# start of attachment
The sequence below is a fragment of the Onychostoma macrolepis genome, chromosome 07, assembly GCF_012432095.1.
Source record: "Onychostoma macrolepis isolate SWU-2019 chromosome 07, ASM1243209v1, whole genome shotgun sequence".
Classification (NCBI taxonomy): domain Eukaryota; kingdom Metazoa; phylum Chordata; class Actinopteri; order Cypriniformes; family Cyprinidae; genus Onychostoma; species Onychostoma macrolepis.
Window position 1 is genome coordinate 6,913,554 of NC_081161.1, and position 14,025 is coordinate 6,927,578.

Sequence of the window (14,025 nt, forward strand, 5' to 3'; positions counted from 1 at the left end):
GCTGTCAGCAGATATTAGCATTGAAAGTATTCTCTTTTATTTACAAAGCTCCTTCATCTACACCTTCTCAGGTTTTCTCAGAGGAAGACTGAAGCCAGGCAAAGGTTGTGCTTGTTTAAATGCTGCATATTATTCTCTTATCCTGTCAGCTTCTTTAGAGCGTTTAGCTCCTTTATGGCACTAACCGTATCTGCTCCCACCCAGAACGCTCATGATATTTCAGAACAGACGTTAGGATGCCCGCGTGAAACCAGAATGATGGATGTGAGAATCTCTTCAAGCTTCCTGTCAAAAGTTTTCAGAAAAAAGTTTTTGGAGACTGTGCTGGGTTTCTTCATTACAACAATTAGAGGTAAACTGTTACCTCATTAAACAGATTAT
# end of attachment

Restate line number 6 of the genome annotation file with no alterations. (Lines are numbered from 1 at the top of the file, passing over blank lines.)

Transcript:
GCTGTCAGCAGATATTAGCATTGAAAGTATTCTCTTTTATTTACAAAGCTCCTTCATCTACACCTTCTCAGGTTTTCTCAGAGGAAGACTGAAGCCAGGCAAAGGTTGTGCTTGTTTAAATGCTGCATATTATTCTCTTATCCTGTCAGCTTCTTTAGAGCGTTTAGCTCCTTTATGGCACTAACCGTATCTGCTCCCACCCAGAACGCTCATGATATTTCAGAACAGACGTTAGGATGCCCGCGTGAAACCAGAATGATGGATGTGAGAATCTCTTCAAGCTTCCTGTCAAAAGTTTTCAGAAAAAAGTTTTTGGAGACTGTGCTGGGTTTCTTCATTACAACAATTAGAGGTAAACTGTTACCTCATTAAACAGATTAT